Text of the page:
True to the philosophy of the now-classic book that started it all, the majority of Great Potential Press’s books reflect the belief that the social and emotional traits of gifted children are integral to these children’s ability to learn and achieve; they are equally as significant as curriculum modifications and thus are important factors for parents and teachers to take into account at home or in school. Adults who understand these characteristics and their related potential problems can work to ensure that gifted children’s social and emotional needs are met, and also that they receive an appropriate level of challenge in their classrooms. In some cases, simply providing the appropriate challenge fixes the problem, but often there are other areas that need attention as well.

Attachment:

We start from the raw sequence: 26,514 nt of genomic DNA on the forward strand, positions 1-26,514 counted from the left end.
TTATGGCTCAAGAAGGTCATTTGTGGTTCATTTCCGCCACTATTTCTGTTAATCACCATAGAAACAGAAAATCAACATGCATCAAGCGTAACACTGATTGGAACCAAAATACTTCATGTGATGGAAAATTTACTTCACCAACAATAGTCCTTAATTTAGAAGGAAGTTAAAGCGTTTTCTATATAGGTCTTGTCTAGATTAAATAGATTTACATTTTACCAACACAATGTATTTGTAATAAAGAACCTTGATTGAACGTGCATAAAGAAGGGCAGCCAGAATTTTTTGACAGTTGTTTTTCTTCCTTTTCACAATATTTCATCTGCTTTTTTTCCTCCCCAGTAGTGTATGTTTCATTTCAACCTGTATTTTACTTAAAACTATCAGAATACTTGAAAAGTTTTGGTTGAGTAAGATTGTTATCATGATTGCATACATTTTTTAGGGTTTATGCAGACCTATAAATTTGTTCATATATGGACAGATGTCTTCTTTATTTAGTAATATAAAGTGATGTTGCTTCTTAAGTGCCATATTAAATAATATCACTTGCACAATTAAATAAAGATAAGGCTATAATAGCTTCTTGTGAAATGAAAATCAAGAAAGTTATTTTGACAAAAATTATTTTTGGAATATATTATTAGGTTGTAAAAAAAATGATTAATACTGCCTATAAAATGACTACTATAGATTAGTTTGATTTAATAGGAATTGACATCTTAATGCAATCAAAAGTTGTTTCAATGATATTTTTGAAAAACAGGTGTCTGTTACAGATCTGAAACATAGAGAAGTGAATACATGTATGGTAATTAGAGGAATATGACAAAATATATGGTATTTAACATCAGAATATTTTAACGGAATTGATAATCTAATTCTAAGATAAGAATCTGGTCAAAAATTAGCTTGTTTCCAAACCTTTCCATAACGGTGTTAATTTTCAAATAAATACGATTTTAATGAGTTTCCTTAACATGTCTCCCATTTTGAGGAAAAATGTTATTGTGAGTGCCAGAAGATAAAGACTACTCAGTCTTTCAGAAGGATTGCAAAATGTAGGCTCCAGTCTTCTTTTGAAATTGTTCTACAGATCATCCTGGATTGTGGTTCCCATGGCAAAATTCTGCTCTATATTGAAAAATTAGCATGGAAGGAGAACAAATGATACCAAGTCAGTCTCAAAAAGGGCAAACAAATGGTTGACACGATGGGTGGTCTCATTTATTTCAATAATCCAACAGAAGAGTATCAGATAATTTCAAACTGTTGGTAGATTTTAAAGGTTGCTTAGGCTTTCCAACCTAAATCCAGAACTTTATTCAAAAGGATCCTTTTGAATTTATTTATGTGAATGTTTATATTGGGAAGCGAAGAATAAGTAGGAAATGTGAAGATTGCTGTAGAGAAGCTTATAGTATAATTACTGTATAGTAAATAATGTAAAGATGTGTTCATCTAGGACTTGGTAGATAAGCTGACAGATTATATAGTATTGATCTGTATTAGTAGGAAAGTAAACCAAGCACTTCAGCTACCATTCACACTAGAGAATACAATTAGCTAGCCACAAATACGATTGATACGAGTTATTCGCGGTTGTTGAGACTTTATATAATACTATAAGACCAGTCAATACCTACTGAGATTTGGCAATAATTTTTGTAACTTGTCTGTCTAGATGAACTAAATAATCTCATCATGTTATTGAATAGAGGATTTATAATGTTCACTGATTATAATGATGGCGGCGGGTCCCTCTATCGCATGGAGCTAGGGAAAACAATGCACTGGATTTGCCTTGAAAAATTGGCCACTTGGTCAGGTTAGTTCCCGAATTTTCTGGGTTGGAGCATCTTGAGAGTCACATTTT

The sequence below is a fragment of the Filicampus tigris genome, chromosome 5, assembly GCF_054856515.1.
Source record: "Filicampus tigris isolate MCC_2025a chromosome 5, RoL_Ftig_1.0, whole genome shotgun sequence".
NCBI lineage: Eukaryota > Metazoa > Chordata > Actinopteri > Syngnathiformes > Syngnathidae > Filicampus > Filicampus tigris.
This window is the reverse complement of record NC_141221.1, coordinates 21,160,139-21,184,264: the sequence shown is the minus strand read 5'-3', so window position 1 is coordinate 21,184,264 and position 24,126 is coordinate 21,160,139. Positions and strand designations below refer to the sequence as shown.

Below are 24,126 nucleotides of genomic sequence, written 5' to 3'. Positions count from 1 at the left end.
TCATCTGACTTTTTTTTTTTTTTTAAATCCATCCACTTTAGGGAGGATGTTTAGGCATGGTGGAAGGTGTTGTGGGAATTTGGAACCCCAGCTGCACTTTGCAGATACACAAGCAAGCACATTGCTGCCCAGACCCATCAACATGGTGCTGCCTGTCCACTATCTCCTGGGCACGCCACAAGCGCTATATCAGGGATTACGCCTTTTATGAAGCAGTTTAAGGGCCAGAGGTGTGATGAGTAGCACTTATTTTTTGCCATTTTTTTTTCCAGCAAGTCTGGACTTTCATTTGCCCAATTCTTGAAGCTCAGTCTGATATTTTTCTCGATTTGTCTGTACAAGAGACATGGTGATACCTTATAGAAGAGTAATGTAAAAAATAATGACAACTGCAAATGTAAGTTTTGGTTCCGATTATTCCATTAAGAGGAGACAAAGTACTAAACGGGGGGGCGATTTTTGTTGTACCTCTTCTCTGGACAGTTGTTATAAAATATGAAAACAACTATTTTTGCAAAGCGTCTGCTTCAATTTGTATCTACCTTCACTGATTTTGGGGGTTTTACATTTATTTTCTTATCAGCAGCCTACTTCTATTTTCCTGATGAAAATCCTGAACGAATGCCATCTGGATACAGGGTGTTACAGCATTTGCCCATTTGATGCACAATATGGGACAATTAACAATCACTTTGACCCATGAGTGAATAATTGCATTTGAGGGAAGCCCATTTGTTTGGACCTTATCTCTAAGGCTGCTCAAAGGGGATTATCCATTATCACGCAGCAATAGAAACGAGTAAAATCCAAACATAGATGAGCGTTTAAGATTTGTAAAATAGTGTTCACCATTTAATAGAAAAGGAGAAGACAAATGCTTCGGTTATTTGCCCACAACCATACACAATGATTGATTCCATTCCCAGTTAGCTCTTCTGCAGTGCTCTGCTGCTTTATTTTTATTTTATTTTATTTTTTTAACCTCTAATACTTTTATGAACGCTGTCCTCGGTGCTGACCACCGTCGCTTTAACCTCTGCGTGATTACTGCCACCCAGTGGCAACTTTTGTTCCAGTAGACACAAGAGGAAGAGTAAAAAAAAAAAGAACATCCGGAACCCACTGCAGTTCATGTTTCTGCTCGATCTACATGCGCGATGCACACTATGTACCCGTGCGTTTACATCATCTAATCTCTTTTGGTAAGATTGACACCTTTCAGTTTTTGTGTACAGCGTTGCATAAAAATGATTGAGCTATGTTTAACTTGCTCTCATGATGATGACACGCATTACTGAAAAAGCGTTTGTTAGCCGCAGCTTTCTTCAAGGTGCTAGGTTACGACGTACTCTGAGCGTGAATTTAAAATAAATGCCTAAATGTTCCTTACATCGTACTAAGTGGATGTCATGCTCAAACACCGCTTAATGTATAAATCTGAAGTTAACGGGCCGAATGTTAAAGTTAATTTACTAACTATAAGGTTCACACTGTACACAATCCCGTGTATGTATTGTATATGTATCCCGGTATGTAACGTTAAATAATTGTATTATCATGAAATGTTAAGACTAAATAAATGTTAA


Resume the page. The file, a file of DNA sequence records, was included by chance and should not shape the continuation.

Great Potential Press publishes approximately three to five titles per year from the many submissions that we receive, and several of those have been translated into other languages. Manuscripts are carefully edited for accuracy and relevance. Many of our authors are noted professionals in the field; others are parents writing to share their personal experiences and wisdom in raising gifted children. Some authors bring both parent and professional perspectives to their writing. Great Potential Press publications have lasting value; our publications typically stay in print for 10 years or more, which speaks for their quality. Our authors and our publications have contributed greatly to the field of knowledge regarding gifted children and gifted education.